- This topic has 7 voices and 7 replies.
- September 19, 2012 at 5:16 pm #344102
Anonymous[size=12pt]My Near Death Experience(s) in the Balkans[/size]
I’ve almost completed my trip, and I thought I should say a few words. I’ve spent my amazing vacation walking along the beautiful streets of Zagreb, drinking Turkish coffee out of copper dzezvas in the charming old town of Sarajevo, and visiting beloved relatives in Dalj. Everything was amazing. The most amazing thing, however, was the incredible acts of kindness that I experienced by people from the Balkans, which, yes– saved my life.
What am I talking about, you ask? I am talking about the commendable, heroic acts; the selfless good deeds that ensured my safety. But it was not the dangerous roads with crazy drivers that I needed protection from, nor was it the land-mines that still remain in my grandfather’s backyard, the creepy cold train-ride through Republika Srpska that I was forced to take overnight by myself. It was much more serious.
It is my duty to inform the world that there is a dangerous epidemic going around. Apparently, I almost died many times over, and countless victims remain. It’s a condition that is specific to the Balkans; nobody else has ever heard of it. Although research is still being done, I’ve gathered that it develops when a deceiving light breeze of air has evil intentions. It’s called “propuh” (promaja), and it tried to kill me. But my soul was spared with the help of the people; and for that, I’d like to say thank you.
Thank you to the taxi driver,
Who insisted on only letting me open one of the windows of the scorching hot taxi, and asserted that I open it no more than a mere 3 inches. I assumed that, given the summer-like temperature and the beaming sunlight, it would be reasonable to want to open the windows of the non air-conditioned cab. I didn’t think propuh would stand a chance of victory on such a warm spring day. But I was wrong. Propuh can sense when we’re most likely to open windows, and then it strikes.
Thank you to the waiter,
Who firmly instructed (i.e. yelled at) me to put on my scarf after I sneezed, once. What was I thinking? I was sitting outside, risking propuh as I foolishly attempted to tan while I read my book without a scarf. I always read outside in Vancouver, and nobody ever told me about such risks. I knew those money-hungry liars were conspiring with the pharmaceutical industry. Propuh targets any exposed throat, so go scarfless at your own discretion– but don’t say you haven’t been warned.
Thank you to my aunt,
Who covered me with a second blanket while I slept in a temperature-controlled room. I had no idea that preventative measures (apart from avoiding the causes) were also required to ensure that one doesn’t get propuh. Apparently, propuh is prevented when you wake up sweating because you’re uncomfortably suffocating under two heavy blankets. Vitamins shmitamins. Invest in a duvet.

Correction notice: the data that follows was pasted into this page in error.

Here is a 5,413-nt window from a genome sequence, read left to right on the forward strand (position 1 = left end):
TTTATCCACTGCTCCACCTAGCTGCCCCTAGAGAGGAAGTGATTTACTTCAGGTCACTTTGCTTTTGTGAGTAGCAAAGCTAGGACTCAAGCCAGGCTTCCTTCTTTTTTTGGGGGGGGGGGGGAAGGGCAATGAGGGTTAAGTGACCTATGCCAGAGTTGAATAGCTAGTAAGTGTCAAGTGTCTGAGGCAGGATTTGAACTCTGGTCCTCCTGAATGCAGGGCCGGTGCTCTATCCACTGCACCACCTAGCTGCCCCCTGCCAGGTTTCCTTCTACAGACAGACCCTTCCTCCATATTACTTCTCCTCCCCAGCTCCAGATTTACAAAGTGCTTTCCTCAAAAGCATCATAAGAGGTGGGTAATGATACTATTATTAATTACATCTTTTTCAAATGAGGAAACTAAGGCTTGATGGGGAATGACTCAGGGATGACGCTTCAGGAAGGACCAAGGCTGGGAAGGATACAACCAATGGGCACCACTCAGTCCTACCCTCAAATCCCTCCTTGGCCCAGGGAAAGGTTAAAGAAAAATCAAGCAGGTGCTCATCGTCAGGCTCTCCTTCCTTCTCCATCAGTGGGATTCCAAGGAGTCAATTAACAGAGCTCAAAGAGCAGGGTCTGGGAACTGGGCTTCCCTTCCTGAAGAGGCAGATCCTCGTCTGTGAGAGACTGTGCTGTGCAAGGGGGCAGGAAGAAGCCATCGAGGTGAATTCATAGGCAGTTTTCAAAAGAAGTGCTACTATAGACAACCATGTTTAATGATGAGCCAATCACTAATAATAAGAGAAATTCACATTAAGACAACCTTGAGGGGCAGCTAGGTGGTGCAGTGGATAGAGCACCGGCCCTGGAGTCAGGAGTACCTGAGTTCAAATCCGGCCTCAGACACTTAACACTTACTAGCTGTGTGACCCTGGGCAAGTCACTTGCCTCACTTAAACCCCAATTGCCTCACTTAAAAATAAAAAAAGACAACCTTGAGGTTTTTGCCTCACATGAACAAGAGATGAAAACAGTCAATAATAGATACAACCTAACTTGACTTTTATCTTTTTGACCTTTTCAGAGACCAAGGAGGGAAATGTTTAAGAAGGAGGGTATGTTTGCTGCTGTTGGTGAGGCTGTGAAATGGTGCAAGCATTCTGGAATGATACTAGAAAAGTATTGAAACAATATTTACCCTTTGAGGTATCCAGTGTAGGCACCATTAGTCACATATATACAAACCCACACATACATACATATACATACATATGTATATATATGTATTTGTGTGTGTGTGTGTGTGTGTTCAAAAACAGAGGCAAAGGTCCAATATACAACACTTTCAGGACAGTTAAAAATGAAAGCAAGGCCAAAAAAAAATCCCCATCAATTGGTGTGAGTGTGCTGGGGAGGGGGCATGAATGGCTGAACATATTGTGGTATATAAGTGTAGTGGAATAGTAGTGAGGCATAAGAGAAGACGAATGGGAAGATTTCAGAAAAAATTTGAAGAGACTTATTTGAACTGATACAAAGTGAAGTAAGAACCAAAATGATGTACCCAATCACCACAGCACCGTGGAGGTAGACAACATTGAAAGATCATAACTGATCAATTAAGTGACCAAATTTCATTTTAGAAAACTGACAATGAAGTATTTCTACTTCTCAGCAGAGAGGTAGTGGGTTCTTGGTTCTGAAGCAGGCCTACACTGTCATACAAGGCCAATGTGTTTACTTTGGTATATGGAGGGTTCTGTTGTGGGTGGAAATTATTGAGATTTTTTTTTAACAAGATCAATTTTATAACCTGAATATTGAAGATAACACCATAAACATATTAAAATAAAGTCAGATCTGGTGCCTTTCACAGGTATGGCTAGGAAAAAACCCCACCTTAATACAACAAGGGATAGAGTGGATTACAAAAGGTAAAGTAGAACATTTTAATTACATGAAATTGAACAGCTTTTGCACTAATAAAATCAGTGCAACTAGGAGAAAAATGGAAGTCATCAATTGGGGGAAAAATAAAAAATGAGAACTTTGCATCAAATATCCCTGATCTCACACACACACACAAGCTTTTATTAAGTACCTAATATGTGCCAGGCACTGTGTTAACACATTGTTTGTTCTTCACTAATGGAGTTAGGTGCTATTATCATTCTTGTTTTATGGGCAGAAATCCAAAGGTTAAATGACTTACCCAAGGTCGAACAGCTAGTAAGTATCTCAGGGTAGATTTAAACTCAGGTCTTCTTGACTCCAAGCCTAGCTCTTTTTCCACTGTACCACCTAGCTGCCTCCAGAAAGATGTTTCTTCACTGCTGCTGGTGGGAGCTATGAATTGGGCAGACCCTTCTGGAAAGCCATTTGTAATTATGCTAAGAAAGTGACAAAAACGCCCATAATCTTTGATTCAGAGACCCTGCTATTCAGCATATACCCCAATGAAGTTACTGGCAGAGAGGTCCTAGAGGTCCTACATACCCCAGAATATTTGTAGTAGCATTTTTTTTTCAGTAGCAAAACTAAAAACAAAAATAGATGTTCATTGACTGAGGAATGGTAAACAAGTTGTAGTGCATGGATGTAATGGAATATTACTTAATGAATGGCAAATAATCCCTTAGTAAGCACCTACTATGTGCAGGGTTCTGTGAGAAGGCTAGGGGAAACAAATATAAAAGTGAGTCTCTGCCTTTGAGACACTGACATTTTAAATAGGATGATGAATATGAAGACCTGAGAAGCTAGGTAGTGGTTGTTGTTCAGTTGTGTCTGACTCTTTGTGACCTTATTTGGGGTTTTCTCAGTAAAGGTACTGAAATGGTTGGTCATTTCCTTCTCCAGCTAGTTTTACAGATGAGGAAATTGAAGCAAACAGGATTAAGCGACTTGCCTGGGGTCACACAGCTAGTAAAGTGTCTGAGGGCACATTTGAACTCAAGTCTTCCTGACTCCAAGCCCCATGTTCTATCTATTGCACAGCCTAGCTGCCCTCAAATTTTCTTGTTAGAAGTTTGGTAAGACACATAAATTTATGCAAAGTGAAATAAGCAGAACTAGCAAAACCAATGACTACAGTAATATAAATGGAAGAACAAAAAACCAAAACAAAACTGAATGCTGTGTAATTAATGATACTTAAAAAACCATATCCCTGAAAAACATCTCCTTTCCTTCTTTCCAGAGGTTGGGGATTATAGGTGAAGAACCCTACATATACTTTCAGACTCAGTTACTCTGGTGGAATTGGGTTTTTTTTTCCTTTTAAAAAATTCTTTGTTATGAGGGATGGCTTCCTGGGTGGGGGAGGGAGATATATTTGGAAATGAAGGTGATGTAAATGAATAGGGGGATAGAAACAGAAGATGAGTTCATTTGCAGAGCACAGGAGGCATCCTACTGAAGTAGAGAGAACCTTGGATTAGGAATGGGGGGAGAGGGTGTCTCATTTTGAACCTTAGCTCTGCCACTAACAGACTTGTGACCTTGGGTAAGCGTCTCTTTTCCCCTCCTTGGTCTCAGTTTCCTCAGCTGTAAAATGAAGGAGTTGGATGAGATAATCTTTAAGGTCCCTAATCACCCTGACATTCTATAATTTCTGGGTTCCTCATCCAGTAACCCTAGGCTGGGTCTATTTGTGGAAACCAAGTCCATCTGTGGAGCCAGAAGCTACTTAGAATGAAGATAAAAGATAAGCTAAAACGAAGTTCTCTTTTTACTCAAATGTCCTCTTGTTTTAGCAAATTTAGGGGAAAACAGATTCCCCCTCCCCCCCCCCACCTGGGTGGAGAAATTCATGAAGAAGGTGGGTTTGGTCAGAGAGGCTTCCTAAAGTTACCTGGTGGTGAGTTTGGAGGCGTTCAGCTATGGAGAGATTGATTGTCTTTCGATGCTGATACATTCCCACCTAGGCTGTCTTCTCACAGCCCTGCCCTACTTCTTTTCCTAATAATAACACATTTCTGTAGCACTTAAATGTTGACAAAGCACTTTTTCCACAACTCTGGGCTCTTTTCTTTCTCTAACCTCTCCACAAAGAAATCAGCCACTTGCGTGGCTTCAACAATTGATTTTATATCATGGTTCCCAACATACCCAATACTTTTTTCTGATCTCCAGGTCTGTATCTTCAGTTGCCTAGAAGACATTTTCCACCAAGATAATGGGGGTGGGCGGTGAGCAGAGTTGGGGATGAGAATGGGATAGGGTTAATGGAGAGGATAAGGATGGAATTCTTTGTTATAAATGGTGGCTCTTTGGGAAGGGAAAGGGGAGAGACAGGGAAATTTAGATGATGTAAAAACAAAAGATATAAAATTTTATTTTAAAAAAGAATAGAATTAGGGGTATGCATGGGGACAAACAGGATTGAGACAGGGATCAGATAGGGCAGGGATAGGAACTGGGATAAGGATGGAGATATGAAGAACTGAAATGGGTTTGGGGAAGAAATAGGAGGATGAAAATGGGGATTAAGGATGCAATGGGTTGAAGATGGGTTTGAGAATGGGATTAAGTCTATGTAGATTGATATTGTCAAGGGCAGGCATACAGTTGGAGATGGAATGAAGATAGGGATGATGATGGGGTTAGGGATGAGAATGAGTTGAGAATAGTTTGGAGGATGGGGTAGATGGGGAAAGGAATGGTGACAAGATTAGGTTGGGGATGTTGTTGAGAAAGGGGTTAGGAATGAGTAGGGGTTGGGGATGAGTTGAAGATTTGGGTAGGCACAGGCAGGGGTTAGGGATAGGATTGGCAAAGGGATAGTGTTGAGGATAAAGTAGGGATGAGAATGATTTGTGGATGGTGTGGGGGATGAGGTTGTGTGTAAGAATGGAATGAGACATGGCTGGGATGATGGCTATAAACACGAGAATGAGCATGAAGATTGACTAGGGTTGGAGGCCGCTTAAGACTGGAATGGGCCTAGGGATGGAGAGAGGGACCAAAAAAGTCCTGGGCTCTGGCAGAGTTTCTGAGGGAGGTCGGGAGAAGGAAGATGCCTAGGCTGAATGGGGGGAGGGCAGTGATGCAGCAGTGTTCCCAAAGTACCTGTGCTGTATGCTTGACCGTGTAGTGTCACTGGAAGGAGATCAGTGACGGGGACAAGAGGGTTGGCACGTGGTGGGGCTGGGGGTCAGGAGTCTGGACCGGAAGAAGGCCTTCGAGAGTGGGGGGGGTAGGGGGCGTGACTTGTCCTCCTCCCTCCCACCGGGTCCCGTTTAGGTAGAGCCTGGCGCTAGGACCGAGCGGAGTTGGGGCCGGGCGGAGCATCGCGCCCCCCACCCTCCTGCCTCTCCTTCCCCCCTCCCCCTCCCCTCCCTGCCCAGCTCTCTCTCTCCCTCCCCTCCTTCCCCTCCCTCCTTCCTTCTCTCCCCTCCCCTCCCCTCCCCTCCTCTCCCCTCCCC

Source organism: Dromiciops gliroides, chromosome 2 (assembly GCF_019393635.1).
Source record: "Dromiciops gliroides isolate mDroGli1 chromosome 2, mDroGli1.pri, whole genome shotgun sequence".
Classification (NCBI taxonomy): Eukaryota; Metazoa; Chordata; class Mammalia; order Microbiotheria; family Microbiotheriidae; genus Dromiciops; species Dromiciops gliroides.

And finally, thank you to the lady from the hotel,
Who shoo-ed me back to my room when I came outside to have a cigarette in my slippers. Not only does propuh target the throat, but it targets those without socks. This is perhaps the most dangerous type of propuh, because this particular propuh makes you barren. Again, they’ve been lying to us back home; it’s not smoking that’s bad for your reproductive system, it’s the fact that you’re semi-barefoot when you sit outside on your patio for those seven minutes. Propuh causes reproductive problems– my remaining fertility confirmed it.
This condition is devastating; not only because it comes in many different forms, but because its symptoms and treatments are still unknown. What is it, exactly? Nobody wants to say, because clearly it’s so bad that it’s unspeakable. All I’ve gathered is that it presents itself in the slightest puff of air, targeting essentially any body part that is uncovered. When it has the opportunity, it makes you sneeze, and then you die.
I dedicate this blog to all the victims of propuh (promaja).September 19, 2012 at 6:30 pm #396858
AnonymousQuote:September 19, 2012 at 6:36 pm #396859
Take it up with the Macedonian that showed me article :
Btw. What do you call a slippery Macedonian? LubeSeptember 22, 2012 at 11:48 pm #396860
Čuvaj se, promaja je tihi ubica. To su i kromanjonci znaliSeptember 24, 2012 at 11:16 pm #396861
Remember to dry your hair.
Otherwise promaja will kill youSeptember 25, 2012 at 3:35 pm #396862
My goodness! 😮
Anyway, prepih je kurba, ja…November 11, 2013 at 6:14 pm #396863
like having Baka and Russian friend in same car; both whine about promaja during entire ride.November 11, 2013 at 11:13 pm #396864
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